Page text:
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    Exploring the growth of paid domestic labour: a case study of London

    Cox, Rosie (2000) Exploring the growth of paid domestic labour: a case study of London. Geography 85 (3), pp. 241-251. ISSN 0016-7487.

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    Abstract

    Paid domestic work is an increasingly important form of employment in Britain today. This sector, which includes jobs such as cleaners, nannies, au pairs and housekeepers, tends to attract women, and in particular migrant women. This article examines the trends which encourage the growth of paid domestic employment and which shape the domestic workforce in Britain. It looks first at changing gender roles, and the effect of increasing numbers of women joining the formal workforce. Next, it examines income polarisation and the importance of the welfare benefits system to encouraging the growth of informal sector employment. Then it explores how migration feeds employees into the sector. A case study of London, using data from the 1991 Census and a survey of advertisements for domestic workers in The Lady magazine, is included. This shows the extent of the sector, the variety of jobs that exist and the intricate geographies they have. Domestic employment is found to be concentrated in central and north-west London in established middle-class and wealthy areas. Demand for domestic workers who are not normally involved in childcare is even more concentrated than that for all categories.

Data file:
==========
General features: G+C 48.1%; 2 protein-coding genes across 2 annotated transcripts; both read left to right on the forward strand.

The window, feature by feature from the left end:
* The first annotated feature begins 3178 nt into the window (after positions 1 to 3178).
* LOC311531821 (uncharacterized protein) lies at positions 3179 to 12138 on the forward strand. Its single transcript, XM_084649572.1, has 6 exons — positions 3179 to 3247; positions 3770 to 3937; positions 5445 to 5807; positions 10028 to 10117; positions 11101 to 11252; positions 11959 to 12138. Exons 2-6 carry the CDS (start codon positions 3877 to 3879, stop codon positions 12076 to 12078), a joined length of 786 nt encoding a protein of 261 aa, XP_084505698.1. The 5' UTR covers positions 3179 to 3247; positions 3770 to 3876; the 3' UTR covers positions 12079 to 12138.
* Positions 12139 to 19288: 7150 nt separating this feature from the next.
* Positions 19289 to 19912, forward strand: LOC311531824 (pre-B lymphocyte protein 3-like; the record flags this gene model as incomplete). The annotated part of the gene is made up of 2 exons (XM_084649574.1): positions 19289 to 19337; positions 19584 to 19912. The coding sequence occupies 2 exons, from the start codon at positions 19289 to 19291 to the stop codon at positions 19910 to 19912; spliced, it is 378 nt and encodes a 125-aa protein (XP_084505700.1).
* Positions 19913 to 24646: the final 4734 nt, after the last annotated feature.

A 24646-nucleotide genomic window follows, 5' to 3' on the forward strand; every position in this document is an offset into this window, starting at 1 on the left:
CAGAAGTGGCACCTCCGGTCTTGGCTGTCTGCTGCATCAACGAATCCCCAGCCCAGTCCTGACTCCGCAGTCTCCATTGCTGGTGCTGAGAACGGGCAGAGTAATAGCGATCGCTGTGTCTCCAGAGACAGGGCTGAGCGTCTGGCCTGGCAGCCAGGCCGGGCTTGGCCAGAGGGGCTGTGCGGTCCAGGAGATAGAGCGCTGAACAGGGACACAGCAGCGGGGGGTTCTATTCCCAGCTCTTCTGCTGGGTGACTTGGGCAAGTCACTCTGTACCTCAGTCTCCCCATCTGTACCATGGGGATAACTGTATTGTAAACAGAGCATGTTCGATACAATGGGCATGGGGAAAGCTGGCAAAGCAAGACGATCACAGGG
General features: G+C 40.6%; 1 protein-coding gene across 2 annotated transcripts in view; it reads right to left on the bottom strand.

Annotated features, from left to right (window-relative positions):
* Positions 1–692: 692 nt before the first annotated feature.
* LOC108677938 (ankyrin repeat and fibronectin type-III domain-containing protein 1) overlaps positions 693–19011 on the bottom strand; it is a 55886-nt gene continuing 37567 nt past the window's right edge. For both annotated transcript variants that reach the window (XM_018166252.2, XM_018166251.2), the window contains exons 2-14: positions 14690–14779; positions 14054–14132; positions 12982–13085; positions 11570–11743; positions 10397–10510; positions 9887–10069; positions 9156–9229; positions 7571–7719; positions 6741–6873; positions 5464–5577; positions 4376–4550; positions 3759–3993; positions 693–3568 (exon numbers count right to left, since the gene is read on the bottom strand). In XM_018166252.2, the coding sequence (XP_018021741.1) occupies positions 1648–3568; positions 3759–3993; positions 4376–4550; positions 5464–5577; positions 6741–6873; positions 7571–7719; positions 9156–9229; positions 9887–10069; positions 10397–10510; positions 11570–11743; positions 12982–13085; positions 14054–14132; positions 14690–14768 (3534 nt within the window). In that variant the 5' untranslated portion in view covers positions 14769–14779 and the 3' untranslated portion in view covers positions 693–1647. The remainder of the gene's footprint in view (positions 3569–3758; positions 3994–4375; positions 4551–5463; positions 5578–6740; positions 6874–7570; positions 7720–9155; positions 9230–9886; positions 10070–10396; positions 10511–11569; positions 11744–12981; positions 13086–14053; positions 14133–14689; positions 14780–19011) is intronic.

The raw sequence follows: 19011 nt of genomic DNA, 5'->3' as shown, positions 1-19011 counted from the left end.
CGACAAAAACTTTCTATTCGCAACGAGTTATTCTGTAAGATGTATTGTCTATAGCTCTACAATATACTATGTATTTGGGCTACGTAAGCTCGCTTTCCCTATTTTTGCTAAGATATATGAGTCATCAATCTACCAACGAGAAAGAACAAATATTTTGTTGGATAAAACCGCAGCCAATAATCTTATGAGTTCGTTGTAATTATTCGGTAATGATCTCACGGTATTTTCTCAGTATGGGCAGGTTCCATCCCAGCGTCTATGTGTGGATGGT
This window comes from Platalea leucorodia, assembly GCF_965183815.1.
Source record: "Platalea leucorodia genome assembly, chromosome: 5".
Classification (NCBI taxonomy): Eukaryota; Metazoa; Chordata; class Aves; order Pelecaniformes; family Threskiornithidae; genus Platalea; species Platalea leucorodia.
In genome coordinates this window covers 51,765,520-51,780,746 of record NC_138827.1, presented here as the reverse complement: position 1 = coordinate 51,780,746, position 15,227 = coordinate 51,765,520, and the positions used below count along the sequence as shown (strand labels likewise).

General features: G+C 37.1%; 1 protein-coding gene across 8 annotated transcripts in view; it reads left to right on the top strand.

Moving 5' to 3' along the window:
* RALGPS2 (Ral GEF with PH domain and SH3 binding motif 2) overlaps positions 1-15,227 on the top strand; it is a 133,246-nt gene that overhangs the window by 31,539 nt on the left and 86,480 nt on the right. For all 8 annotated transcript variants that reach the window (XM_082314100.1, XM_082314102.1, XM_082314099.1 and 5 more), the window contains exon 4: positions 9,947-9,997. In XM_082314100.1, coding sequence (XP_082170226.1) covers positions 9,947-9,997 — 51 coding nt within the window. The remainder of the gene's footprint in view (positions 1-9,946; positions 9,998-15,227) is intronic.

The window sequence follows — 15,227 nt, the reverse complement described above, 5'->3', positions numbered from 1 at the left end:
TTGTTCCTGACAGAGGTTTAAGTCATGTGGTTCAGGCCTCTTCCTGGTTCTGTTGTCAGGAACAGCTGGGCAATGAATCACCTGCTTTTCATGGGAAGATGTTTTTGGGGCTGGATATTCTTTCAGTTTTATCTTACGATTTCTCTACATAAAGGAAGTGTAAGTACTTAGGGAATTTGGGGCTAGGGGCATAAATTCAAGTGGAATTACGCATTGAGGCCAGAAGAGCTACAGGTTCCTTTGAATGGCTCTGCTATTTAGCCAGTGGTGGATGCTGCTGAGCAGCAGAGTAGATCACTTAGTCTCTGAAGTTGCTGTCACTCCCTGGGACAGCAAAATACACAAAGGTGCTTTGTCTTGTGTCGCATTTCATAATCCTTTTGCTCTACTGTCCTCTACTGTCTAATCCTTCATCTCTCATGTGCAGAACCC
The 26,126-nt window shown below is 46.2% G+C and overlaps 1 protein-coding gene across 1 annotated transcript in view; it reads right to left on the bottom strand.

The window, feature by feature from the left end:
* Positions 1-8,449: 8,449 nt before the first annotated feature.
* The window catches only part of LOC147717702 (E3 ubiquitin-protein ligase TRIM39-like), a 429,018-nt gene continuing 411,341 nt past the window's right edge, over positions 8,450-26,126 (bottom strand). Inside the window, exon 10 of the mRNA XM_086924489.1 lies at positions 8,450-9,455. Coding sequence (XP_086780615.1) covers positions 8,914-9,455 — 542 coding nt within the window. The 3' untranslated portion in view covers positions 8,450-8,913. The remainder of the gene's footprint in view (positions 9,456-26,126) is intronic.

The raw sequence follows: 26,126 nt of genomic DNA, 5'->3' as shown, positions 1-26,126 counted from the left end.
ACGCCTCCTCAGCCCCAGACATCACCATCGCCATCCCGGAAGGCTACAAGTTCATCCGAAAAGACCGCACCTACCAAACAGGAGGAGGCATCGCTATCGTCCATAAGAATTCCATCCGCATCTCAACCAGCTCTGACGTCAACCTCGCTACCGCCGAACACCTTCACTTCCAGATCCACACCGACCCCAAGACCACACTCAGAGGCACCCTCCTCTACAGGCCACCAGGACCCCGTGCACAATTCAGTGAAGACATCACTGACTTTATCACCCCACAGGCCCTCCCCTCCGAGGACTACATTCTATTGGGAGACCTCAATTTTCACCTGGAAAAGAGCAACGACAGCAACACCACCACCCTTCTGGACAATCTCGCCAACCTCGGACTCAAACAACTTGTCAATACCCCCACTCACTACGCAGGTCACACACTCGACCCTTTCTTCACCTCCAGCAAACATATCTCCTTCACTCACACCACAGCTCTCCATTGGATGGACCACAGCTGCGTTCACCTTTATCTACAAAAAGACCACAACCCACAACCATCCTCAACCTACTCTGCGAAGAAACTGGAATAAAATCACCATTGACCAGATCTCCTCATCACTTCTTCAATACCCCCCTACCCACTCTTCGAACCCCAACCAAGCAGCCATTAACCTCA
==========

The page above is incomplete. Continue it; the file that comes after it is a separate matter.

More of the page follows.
Metadata

    Item Type: Article
    School: School of Social Sciences, History and Philosophy > Department of Geography
    Research Centres and Institutes: Mapping Maternal Subjectivities, Identities and Ethics (MAMSIE), Gender and Sexuality, Birkbeck (BiGS)
    Depositing User: Sarah Hall
    Date Deposited: 25 Oct 2016 13:25
    Last Modified: 12 Dec 2016 14:27
    URI: https://eprints.bbk.ac.uk/id/eprint/16421

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